I personally have not seen any real, compelling evidence that there was any sort of cover-up, and I actually think it’s only a matter of time before the remaining charges against the PSU officials are dropped. Just for the record, I should add that I lived in State College for 15 years (my wife and have 5 PSU degrees between us, but really aren’t football fans to speak of). I know many people impacted by this stuff personally. I personally don’t believe the simplified narrative that has been there from the start. People don’t want to believe that people they know and trust could be monsters… It’s just too hard to believe.

      • Jerry Sandusky stood up in a courtroom here a few werks sgo and repeatedly said that he never sexually sbused any boy. Never.

        Paterno and Co. profited from Sandusky ‘s coaching skills while apparently turning a blind eye to his abusiveness for decades. Sandusky is the giy who made Penn State into Linebscker U., even more than Paterno. Paterno’s drive was so relentless that i honestly don’t think he was willing to let anything or anyone interfere with his plans. He wasn’t somd kind of deity or head of state (which is how many people treated him and still treat him), he was a fallible human being, like the rest of us.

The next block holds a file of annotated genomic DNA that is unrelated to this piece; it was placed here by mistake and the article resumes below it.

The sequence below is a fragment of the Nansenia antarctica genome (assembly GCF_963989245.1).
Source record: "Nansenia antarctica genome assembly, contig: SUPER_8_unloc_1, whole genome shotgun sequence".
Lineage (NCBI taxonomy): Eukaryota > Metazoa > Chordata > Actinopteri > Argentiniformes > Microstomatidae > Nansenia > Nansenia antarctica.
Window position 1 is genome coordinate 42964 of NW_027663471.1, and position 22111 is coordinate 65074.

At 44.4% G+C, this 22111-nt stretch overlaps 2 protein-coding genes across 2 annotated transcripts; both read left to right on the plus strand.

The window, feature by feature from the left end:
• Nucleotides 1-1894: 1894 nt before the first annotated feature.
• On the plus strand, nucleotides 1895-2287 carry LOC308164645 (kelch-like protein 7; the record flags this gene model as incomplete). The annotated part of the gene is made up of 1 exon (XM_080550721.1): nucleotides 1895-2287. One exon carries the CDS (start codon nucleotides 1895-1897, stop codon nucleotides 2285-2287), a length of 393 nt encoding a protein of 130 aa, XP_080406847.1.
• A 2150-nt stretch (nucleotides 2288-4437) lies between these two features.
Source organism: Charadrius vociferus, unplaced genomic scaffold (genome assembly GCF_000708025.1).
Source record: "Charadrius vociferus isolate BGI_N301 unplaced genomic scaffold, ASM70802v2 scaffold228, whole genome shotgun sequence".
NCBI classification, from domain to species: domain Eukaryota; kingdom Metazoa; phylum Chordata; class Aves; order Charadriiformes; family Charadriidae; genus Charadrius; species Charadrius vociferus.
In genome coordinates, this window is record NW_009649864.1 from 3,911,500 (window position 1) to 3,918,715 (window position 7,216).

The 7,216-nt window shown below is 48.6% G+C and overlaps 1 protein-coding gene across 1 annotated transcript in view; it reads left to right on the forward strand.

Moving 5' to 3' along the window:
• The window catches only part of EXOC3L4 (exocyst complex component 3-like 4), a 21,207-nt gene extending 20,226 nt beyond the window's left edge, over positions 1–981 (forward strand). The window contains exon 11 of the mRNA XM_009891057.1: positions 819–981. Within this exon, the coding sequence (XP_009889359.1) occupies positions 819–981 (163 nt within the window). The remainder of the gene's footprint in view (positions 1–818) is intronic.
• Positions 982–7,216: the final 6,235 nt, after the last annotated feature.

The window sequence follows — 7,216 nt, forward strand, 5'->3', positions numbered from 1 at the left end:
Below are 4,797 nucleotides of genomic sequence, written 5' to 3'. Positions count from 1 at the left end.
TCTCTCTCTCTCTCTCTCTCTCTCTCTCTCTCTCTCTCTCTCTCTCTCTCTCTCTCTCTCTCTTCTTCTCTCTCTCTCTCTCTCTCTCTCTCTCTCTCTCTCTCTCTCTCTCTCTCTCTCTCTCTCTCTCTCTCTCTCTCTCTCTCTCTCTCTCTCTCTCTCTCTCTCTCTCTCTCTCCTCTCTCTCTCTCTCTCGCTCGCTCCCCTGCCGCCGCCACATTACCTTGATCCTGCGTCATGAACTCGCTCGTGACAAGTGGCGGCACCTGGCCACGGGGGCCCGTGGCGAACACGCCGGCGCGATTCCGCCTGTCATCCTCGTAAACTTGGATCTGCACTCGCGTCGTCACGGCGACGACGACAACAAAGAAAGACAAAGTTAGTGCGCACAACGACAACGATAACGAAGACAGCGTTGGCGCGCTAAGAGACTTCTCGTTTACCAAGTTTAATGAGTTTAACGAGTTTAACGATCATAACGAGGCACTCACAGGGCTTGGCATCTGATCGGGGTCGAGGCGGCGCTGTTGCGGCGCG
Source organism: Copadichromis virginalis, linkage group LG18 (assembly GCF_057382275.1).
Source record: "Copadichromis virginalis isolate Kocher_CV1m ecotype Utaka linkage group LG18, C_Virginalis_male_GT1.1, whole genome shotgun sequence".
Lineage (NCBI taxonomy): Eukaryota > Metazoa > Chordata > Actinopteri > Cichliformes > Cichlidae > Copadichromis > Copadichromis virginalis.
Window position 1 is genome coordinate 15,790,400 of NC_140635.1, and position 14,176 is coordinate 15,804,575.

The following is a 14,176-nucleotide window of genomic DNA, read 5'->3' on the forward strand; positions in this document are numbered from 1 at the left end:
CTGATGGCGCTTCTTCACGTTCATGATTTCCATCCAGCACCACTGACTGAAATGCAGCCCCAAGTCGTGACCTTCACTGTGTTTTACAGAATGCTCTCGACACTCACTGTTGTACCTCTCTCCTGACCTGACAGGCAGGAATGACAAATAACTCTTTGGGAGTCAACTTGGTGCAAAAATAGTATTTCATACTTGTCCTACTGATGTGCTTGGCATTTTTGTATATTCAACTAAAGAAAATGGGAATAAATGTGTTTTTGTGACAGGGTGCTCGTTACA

The more powerful the football team became, the more $$$$$$ from alums went into the coffers. Football is PSU’s cash cow, and has been for several decades.

        I’m a local; I didn’t go there, but I had family on the faculty. To say that all of this is deeply painful and incredibly cringeworthy is putting it mildly. The university used to be known for academics before the Linebacker U. era, and all of this. I *do* believe there was a coverup in the athletic department and at the highest levels of the previous administration. Notice, too, thst former coach Mike McQueary, who testified before the Grand Jury, lost his job on the PSU football staff several years ago, while Jay Paterno is… well. You can put 2 + 2 together. Whistleblowers are never treated well.